COP1 and GSK3β Cooperate to Promote c-Jun Degradation and Inhibit Breast Cancer Cell Tumorigenesis.
Shao J, Teng Y, Padia R, Hong S, Noh H, Xie X, Mumm JS, Dong Z, Ding HF, Cowell J, Kim J, Han J, Huang S. COP1 and GSK3β Cooperate to Promote c-Jun Degradation and Inhibit Breast Cancer Cell Tumorigenesis. Neoplasia 2013 Sep;15(9):1075-85.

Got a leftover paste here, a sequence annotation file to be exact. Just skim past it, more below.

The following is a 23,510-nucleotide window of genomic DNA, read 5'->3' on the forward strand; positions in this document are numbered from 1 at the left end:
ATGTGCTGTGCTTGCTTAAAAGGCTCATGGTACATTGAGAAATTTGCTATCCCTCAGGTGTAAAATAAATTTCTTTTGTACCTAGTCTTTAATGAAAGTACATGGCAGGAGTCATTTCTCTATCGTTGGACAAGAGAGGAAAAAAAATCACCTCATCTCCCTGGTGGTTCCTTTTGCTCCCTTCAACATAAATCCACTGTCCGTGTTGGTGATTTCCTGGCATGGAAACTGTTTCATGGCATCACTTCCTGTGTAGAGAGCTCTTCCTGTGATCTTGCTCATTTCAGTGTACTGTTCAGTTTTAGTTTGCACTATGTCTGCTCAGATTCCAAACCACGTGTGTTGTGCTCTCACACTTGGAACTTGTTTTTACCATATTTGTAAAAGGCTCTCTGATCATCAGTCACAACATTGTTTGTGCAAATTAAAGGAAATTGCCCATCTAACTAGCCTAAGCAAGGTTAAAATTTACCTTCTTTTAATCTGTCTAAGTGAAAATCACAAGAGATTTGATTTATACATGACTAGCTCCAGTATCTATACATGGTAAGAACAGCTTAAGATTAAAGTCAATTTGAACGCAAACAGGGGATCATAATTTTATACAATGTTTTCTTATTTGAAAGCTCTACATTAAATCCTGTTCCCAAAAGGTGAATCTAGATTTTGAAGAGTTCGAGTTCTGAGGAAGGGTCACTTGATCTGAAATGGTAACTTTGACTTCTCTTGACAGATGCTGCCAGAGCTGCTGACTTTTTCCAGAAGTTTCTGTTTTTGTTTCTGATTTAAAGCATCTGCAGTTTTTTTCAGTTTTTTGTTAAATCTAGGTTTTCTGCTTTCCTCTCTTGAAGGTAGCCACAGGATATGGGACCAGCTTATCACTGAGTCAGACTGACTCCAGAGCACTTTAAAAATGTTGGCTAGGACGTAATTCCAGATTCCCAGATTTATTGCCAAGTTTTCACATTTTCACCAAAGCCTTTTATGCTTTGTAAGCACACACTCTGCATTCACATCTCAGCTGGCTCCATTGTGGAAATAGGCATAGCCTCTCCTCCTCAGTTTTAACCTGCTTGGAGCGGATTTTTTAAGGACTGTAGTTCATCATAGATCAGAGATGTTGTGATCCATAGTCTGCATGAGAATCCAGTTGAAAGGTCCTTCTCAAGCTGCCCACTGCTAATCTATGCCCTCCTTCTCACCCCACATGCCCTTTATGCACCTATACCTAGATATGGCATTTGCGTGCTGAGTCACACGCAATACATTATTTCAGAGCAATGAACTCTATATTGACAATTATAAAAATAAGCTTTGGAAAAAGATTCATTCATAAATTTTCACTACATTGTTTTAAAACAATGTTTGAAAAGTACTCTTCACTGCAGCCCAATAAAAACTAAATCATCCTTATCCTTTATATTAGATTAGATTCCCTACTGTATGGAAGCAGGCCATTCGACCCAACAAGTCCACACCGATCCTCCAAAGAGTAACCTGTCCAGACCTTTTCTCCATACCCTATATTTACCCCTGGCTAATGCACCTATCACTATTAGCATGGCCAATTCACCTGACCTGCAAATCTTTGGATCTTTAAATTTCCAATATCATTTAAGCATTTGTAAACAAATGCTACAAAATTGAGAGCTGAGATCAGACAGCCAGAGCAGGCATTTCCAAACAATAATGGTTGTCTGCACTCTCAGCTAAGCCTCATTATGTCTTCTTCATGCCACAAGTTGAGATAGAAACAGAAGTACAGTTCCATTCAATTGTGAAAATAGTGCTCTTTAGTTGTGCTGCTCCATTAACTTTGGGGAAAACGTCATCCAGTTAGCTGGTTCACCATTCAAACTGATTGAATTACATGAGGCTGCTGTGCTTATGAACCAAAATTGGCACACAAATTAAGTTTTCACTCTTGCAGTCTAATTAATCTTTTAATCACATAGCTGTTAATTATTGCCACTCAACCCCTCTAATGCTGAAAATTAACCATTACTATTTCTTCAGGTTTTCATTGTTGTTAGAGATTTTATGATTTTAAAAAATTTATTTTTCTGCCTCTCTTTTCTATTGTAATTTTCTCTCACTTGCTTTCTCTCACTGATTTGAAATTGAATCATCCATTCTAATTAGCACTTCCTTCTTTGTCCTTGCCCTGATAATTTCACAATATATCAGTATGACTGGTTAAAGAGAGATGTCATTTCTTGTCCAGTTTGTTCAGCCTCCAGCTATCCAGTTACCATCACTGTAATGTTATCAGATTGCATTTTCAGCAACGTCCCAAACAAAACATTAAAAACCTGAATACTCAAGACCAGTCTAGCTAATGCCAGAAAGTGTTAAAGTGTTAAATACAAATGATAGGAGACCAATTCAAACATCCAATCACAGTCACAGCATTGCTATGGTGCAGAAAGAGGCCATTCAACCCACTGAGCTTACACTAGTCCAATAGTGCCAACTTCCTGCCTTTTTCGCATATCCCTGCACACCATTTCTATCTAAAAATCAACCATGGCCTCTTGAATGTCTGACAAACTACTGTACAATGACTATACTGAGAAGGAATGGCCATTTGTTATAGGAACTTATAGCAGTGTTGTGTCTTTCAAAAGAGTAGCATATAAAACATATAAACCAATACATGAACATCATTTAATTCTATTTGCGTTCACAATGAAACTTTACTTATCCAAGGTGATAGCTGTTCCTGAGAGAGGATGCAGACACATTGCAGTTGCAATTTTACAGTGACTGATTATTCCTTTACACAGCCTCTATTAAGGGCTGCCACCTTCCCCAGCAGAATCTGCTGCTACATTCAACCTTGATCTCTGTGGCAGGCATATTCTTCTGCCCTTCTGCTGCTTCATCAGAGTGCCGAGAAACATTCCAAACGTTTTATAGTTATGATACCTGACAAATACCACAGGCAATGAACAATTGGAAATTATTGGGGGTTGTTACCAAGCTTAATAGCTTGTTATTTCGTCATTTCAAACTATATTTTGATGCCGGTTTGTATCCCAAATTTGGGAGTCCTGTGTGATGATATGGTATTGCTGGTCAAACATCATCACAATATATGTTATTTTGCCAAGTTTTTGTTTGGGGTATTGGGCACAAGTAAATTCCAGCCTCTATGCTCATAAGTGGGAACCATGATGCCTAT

High abundance of c-Jun is detected in invasive breast cancer cells and aggressive breast tumor malignancies. Here, we demonstrate that a major cause of high c-Jun abundance in invasive breast cancer cells is prolonged c-Jun protein stability owing to poor poly-ubiquitination of c-Jun. Among the known c-Jun-targeting E3 ligases, we identified constitutive photomorphogenesis protein 1 (COP1) as an E3 ligase responsible for c-Jun degradation in less invasive breast cancer cells because depletion of COP1 reduced c-Jun poly-ubiquitination leading to the stabilization of c-Jun protein. In a panel of breast cancer cell lines, we observed an inverse association between the levels of COP1 and c-Jun. However, overexpressing COP1 alone was unable to decrease c-Jun level in invasive breast cancer cells, indicating that efficient c-Jun protein degradation necessitates an additional event. Indeed, we found that glycogen synthase kinase 3 (GSK3) inhibitors elevated c-Jun abundance in less invasive breast cancer cells and that GSK3β nonphosphorylable c-Jun-T239A mutant displayed greater protein stability and poorer poly-ubiquitination compared to the wild-type c-Jun. The ability of simultaneously enforced expression of COP1 and constitutively active GSK3β to decrease c-Jun abundance in invasive breast cancer cells allowed us to conclude that c-Jun is negatively regulated through the coordinated action of COP1 and GSK3β. Importantly, co-expressing COP1 and active GSK3β blocked in vitro cell growth/migration and in vivo metastasis of invasive breast cancer cells. Gene expression profiling of breast tumor specimens further revealed that higher COP1 expression correlated with better recurrence-free survival. Our study supports the notion that COP1 is a suppressor of breast cancer progression.